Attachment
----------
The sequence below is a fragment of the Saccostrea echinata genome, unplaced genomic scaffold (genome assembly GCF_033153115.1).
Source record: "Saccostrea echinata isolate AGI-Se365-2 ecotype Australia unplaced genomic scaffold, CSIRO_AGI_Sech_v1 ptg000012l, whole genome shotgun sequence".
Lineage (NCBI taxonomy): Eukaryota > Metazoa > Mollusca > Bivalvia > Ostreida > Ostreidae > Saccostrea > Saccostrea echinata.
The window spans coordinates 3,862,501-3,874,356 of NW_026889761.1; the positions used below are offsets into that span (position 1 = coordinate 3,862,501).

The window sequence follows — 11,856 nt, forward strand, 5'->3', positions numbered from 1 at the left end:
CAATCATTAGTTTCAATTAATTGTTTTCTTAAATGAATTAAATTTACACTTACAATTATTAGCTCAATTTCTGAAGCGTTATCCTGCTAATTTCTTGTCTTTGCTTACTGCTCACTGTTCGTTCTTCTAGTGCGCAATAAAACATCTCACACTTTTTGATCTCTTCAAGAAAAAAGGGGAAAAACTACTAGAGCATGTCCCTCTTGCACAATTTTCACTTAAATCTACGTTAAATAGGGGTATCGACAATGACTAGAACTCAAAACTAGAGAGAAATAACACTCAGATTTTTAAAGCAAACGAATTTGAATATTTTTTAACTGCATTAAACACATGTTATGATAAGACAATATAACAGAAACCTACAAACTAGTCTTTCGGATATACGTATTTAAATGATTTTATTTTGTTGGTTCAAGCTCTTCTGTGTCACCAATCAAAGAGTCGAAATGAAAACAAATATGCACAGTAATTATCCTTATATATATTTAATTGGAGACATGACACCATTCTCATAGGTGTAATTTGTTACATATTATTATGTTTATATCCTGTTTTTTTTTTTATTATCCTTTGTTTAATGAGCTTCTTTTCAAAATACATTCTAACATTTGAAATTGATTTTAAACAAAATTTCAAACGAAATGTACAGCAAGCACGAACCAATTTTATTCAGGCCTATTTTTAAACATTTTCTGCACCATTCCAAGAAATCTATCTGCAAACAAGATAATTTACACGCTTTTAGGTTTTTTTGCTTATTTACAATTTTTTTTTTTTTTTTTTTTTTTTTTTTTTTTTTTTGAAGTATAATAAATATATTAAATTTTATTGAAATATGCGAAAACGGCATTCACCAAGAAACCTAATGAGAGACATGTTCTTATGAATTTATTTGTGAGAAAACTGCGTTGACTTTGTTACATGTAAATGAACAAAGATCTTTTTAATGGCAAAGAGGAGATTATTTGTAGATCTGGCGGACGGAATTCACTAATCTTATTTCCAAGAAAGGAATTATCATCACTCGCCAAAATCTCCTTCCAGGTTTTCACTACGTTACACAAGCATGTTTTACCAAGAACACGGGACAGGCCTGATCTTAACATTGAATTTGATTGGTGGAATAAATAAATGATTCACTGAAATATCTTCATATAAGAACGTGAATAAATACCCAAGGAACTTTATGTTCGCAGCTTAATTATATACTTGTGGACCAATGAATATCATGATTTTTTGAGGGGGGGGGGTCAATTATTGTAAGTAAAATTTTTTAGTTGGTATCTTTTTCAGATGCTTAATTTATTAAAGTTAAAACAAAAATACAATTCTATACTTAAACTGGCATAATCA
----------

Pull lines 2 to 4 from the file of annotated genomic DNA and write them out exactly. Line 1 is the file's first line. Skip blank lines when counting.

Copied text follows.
Source record: "Saccostrea echinata isolate AGI-Se365-2 ecotype Australia unplaced genomic scaffold, CSIRO_AGI_Sech_v1 ptg000012l, whole genome shotgun sequence".
Lineage (NCBI taxonomy): Eukaryota > Metazoa > Mollusca > Bivalvia > Ostreida > Ostreidae > Saccostrea > Saccostrea echinata.
The window spans coordinates 3,862,501-3,874,356 of NW_026889761.1; the positions used below are offsets into that span (position 1 = coordinate 3,862,501).